Tag: experts

The Rise of Citizen Science, Part I: A Principled Approach

This is the first in a two-part series about the rise of citizen science, from CASTAC Contributing Editor Todd Hanson. When it comes to science, Albert Einstein was an amateur. Well, at least he was during the time he made his most groundbreaking contributions to physics. From 1902 to 1908, Einstein’s day job was that of an assistant patent examiner at the Swiss Federal Office for Intellectual Property. It was during these six years as an avocational scientist that he developed his theories that transformed physics. Working as what we would today call a “citizen scientist,” the four papers he published would become a foundation of modern physics. While Einstein’s case may be unique, a lesson from his life is that ignoring the contributions of those scientists and scholars unaffiliated with university or research institutions is done at society’s risk. The bifurcation of scientists into professional and amateur is a relatively recent and arbitrary occurrence. Several notable eighteenth and nineteenth century “gentlemen scientists” had no direct affiliation to corporate or public institutions, including Robert Boyle, Henry Cavendish, and Charles Darwin, and were not paid scientists, or even science professors, for much or even all of their lives–but were nonetheless immensely important in the history of science. Historically, the divide increased as professional scientists were generally better educated in their fields and paid positions in universities and, later, corporations increased. Still, the general public interest in scientific matters was strong and although amateurs were rarely welcomed into science’s inner circles, they continued to work unpaid, and mostly unacknowledged on scientific matters. (read more...)

Trusting Experts: Can we reconcile STS and Social Psychology?

Numerous battles are being fought today within and across America’s political landscape, from global warming to the regulation of new technologies (e.g., GMOs, fracking). Science plays a big role in these debates, and as a result, social psychologists, political scientists, economists, and other social scientists have become interested in the question of why people (or rather, certain people) don’t accept scientific findings. These social scientists have converged on a concept called motivated reasoning: that because our reasoning powers are directed towards particular ends, we tend to pick facts that best fit our needs and motivations. Motivated reasoning, in this explanation, is a universal concept, perhaps a product of evolution; all human beings do it, including experts. It also raises the profoundly disturbing possibility of a scientific end to our Enlightenment hopes that experts—let alone publics—can be rational, that they can neatly separate facts from values and facilitate a harmonious society. Influential science journalists have now started drawing on those findings. Chris Mooney, who made a name for himself writing The Republican War on Science, drew on social psychological and brain imaging research on political bias in a well-cited Mother Jones piece, “The Science of Why We Don’t Believe Science: How our brains fool us on climate, creationism, and the vaccine-autism link.” Other political scientists have written about this in high-profile outlets, such as Brendan Nyhan for the New York Times. It has also made several appearances on The Monkey Cage, a political science blog that is now part of the Washington Post. (read more...)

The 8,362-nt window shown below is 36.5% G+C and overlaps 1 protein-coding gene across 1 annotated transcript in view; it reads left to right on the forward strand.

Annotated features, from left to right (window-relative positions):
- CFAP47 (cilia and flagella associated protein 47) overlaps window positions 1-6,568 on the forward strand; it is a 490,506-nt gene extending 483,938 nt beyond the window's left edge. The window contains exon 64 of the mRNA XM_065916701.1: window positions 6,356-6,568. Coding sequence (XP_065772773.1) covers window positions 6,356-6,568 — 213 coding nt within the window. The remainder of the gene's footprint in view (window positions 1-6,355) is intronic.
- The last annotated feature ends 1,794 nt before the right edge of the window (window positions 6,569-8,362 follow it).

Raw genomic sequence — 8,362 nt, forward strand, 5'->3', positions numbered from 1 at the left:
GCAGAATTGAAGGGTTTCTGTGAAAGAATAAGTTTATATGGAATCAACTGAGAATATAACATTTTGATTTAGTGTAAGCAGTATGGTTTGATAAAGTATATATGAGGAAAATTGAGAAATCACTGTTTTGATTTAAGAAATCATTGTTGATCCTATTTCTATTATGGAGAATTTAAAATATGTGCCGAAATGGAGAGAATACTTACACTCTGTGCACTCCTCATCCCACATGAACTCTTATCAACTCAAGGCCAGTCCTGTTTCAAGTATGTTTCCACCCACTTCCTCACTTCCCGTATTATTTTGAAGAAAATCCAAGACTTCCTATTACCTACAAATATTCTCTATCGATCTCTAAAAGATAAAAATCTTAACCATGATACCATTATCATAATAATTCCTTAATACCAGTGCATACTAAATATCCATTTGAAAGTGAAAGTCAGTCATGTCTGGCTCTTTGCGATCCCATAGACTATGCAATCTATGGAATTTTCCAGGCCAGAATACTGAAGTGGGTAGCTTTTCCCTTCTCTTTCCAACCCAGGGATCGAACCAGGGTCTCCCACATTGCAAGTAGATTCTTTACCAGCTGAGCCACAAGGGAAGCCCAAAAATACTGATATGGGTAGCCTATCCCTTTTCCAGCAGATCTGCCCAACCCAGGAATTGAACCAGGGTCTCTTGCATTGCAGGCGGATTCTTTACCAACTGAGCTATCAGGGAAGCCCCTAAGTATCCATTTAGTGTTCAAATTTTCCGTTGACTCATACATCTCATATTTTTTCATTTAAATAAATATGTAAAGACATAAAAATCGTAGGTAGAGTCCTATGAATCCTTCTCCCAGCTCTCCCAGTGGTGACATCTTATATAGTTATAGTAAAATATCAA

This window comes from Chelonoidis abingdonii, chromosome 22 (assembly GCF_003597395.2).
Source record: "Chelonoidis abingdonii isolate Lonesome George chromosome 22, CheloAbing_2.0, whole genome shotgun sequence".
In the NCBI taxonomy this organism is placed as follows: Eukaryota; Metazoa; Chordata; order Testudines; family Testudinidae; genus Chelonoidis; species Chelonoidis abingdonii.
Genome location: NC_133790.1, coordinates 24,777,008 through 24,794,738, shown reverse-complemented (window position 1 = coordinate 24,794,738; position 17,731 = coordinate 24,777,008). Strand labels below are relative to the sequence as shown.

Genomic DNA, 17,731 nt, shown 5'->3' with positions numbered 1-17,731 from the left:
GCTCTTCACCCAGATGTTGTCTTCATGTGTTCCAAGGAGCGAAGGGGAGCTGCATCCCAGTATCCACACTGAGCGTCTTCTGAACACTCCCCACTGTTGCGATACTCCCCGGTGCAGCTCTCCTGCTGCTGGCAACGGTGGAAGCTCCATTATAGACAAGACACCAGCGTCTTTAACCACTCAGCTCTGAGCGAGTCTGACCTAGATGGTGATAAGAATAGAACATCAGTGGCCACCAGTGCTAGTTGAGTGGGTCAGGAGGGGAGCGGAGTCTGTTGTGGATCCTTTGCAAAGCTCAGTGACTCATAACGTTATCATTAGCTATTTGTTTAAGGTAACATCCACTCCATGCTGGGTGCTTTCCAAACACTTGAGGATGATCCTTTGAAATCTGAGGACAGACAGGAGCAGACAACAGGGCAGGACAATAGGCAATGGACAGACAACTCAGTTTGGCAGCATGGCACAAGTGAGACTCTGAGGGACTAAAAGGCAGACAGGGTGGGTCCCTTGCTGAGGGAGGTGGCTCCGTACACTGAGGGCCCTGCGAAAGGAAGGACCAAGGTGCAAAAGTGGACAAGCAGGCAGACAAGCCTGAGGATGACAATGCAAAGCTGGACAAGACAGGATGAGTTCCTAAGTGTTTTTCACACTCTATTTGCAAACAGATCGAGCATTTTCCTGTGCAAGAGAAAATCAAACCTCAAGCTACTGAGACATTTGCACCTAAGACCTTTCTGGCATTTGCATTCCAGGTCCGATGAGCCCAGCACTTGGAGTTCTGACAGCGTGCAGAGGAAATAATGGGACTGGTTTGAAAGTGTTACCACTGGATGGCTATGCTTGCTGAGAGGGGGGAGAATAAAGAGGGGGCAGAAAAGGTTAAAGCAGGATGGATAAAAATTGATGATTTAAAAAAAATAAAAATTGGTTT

Crowdsourcing the Expert

“Crowd” and “cloud” computing are exciting new technologies on the horizon, both for computer science types and also for us STS-types (science and technology studies, that is) who are interested in how different actors put them to (different) uses. Out of these, crowd computing is particularly interesting — as a technique that both improves artificial intelligence (AI) and operates to re-organize work and the workplace. In addition, as Lilly Irani shows, it also performs cultural work, producing the figure of the heroic problem-solving innovator. To this, I want to add a another point: might “human computation and crowdsourcing” (as its practitioners call it) be changing our widely-held ideas about experts and expertise? Here’s why. I’m puzzled by how crowdsourcing research both valorizes expertise while at the same time sets about replacing the expert with a combination of programs and (non-expert) humans. I’m even more puzzled by how crowd computing experts rarely specify the nature of their own expertise; if crowdsourcing is about replacing experts, then what exactly are these “human computation” experts themselves experts on? Any thoughts, readers? How might we think about the figure of the expert in crowd computing research, given the recent surge of public interest in new forms of — and indeed fears about — this thing called artificial intelligence? (read more...)